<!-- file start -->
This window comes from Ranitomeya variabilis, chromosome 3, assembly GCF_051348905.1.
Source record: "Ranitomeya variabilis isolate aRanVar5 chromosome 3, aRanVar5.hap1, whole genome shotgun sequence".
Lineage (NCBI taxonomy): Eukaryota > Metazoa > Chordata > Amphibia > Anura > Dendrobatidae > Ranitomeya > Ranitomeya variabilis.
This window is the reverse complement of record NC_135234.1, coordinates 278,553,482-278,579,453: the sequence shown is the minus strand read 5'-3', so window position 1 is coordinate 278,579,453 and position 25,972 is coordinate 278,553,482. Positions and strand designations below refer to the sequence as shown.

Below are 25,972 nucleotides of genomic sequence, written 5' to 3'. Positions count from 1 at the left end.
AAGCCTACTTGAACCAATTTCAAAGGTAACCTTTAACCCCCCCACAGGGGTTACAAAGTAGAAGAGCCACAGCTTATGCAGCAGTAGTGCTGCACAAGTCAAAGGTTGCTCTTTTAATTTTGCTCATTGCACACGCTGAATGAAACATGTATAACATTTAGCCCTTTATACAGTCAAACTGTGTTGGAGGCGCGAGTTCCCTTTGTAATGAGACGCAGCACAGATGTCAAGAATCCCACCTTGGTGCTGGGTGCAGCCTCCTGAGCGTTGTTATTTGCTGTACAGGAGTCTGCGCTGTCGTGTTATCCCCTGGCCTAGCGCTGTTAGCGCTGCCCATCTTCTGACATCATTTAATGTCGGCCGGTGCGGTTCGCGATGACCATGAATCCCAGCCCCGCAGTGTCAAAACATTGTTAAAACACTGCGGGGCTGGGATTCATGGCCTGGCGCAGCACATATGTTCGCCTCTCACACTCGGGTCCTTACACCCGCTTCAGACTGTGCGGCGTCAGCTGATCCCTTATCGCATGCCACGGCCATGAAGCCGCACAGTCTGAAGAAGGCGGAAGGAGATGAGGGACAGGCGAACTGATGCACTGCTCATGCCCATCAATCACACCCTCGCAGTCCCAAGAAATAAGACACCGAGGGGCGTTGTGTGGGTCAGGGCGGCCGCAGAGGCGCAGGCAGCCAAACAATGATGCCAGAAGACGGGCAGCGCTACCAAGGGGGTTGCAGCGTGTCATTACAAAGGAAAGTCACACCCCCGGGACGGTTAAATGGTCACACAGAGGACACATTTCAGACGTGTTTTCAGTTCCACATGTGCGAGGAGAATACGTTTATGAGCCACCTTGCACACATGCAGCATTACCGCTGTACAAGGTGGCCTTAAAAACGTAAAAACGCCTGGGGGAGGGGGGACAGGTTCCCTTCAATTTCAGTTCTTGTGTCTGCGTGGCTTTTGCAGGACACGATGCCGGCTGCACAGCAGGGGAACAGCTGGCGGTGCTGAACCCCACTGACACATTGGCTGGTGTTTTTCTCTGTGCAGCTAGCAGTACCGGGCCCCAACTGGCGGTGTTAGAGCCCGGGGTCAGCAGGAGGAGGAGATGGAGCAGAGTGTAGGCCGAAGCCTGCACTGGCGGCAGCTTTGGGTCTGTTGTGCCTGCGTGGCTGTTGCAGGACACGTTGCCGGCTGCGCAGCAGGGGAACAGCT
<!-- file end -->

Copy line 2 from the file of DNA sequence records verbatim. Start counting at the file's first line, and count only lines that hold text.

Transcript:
Source record: "Ranitomeya variabilis isolate aRanVar5 chromosome 3, aRanVar5.hap1, whole genome shotgun sequence".